Beheimah, in case you were wondering – sure you were! – is the Hebrew word for Domestic Animals. Horses, cows, oxen, et alia.
Once upon a time, the Family d’Elisson owned a horse. No, really!
The Mistress of Sarcasm, back in her Snot-Nose Days, somehow developed an interest in riding. She worked with a trainer for several years, and after a while we took the inexorable next step of leasing one horse, then another. And then Morris William, brother of She Who Must Be Obeyed, came forward with a proposition.
Morris William and his wife Rebecca, you see, are in the business of raising Arabian horses. And they had one – a yearling – that they were prepared to sell us for an attractive price. So we took the plunge and bought us a Real, Live Horsie.
Buying a horse is a little like buying one of those fancy-ass Gillette M3 Turbo razors. It ain’t the initial cost that gets you, it’s the upkeep. Batteries. Razor blades - at two bucks a pop, yet. And the upkeep on a horse can be steep...not to mention the additional expenses of tack, boarding fees, training, show fees, und so weiter. But it was worth it all to see the Mistress in her first Class A Horse Show.
We showed Mi Anam – for that was the big fella’s name - in plenty of places. The Texas State Fair. The Houston Livestock Show and Rodeo (pictured). It was Big Fun.
When we moved to Atlanta, Mi Anam came with us.
We managed to secure a boarding stable just a mile from the house and negotiated a good deal on the boarding fees. Part of our arrangement was that we would see to the feeding and stall-mucking ourselves. The Mistress held up her end of the deal – she’s the one who did the stall-mucking – but oftentimes, it was me and She Who Must Be Obeyed who handled the feeding end.
Once in the morning and once in the evening, one of us would go over to the stable and lob a pad of hay into the feed bin, followed by a scoop of feed. When the feed supply ran out, we would go to Ye Olde Feed and Grain Shoppe and pick up a 50-lb sack each of oats and sweet grain. Oof.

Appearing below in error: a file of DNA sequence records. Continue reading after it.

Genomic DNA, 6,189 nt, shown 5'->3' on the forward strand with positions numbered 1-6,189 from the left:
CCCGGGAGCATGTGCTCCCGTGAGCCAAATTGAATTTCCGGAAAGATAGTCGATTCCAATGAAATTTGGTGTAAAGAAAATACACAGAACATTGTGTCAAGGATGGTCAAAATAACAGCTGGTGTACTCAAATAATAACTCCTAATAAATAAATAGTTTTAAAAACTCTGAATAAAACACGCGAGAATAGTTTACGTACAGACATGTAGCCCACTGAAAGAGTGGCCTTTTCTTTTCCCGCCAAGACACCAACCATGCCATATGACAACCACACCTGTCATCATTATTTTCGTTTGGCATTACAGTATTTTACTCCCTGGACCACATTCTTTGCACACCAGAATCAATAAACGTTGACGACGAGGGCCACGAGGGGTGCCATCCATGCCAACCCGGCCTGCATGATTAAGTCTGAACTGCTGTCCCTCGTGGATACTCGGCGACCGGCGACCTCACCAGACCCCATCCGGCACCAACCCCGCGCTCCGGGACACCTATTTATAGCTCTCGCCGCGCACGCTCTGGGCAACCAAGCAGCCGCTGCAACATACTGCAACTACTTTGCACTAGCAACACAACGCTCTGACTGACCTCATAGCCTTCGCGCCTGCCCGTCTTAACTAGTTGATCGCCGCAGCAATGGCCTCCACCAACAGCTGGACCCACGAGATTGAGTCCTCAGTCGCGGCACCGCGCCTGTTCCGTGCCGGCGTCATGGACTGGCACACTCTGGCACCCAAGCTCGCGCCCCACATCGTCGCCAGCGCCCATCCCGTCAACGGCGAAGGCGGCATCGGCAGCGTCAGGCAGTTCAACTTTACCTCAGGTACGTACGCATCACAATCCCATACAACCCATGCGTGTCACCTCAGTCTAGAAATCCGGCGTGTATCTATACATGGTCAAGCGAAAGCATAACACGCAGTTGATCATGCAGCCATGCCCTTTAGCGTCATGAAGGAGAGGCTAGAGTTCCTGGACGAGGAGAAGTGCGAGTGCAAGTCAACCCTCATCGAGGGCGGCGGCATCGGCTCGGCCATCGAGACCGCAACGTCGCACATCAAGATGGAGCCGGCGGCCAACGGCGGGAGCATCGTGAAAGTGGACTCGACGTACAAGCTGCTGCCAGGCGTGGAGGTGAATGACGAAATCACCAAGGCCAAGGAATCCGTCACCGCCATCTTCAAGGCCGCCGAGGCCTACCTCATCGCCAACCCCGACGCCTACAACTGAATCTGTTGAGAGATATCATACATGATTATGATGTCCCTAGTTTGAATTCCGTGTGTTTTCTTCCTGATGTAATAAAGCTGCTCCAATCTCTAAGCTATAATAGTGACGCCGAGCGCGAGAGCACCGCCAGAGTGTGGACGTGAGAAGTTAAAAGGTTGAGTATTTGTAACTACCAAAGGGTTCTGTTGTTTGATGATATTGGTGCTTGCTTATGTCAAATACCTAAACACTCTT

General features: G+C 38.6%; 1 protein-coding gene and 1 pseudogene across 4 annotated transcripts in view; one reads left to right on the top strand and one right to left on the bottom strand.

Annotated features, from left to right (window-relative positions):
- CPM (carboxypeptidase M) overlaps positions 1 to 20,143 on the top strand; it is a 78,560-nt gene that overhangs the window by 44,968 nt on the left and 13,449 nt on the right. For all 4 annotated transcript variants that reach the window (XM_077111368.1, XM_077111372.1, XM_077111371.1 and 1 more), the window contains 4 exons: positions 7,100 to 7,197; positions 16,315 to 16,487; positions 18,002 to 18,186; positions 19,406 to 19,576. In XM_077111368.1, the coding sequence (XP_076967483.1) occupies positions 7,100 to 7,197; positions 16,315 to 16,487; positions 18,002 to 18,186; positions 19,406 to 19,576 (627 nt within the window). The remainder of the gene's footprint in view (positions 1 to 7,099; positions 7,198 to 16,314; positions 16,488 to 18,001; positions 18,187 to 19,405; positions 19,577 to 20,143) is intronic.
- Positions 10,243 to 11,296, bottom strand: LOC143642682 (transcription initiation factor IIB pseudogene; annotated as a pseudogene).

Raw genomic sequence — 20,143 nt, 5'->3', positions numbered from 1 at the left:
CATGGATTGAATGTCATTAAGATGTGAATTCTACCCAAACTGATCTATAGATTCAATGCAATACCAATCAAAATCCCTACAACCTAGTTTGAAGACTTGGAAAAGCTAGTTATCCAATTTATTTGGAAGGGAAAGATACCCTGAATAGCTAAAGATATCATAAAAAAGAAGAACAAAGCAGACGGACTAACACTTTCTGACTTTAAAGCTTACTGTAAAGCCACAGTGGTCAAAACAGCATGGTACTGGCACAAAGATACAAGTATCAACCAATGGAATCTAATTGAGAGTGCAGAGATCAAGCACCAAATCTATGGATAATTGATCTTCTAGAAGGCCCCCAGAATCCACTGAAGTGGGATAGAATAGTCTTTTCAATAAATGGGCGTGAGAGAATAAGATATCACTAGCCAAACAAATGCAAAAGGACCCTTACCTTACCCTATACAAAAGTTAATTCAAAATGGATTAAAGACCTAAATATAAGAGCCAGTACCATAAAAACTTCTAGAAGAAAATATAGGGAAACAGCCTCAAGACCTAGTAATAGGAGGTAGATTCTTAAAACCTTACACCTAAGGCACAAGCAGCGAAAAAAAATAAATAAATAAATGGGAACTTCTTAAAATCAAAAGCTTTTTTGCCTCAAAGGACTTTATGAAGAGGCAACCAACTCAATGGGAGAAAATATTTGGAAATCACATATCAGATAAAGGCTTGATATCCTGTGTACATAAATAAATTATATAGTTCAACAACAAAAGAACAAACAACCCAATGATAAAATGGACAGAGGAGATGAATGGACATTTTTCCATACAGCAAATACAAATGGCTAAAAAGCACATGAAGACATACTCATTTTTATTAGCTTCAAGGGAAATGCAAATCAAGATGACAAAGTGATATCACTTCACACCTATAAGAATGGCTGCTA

It was our practice to feed the horse first and to have our meal afterward. Why? You may well ask.
Just to set the record straight, I am a speciesist. I believe that homo sapiens is the preeminent beast on the planet by virtue of his intelligence and tool-making ability. Except for the occasional attack by wild beasts, we’re at the top of the food chain - which means we get to eat or exploit the animals below us. But there’s a huge difference between exploitation and unnecessary cruelty, and that’s where our Big Fat Honkin’ Brains, which are capable of understanding moral distinctions and ethical behavior, come to the rescue.
I read an interesting post by Amanda at customerservant.com that speaks of the commandment (mitzvah) to emulate Divine compassion. Boiled down to its essentials, the key principle is that of walking “in the ways of The Compassionate One, for the Divine benevolence and compassion extends to all creatures...” Closely related to this is the prohibition against cruelty to animals – tzaar baalei chayyim. And whether you’re a religious person or not, the way you treat animals is going to be closely related to the way you treat your fellow humans.
We fed the horse first – just as we feed the cats first – because the horse cannot feed himself, and the thought of us enjoying a hearty breakfast while our horse milled about, famished, in his stall, was unacceptable. In like wise, it’s hard to justify slurping hot coffee and chowing down on the morning Colon Blow when the cats are meowing piteously for their skeevy dry kibble.
And so, when we arose in the morning, the first question was, “Whose turn is it to feed the beheimah?”
We sold Mi Anam several years ago, the Mistress having gone off to college and having moved on to other pursuits. But we still have our cats, and the first question we ask each other in the morning is still, “Whose turn is it to feed the beheimah?”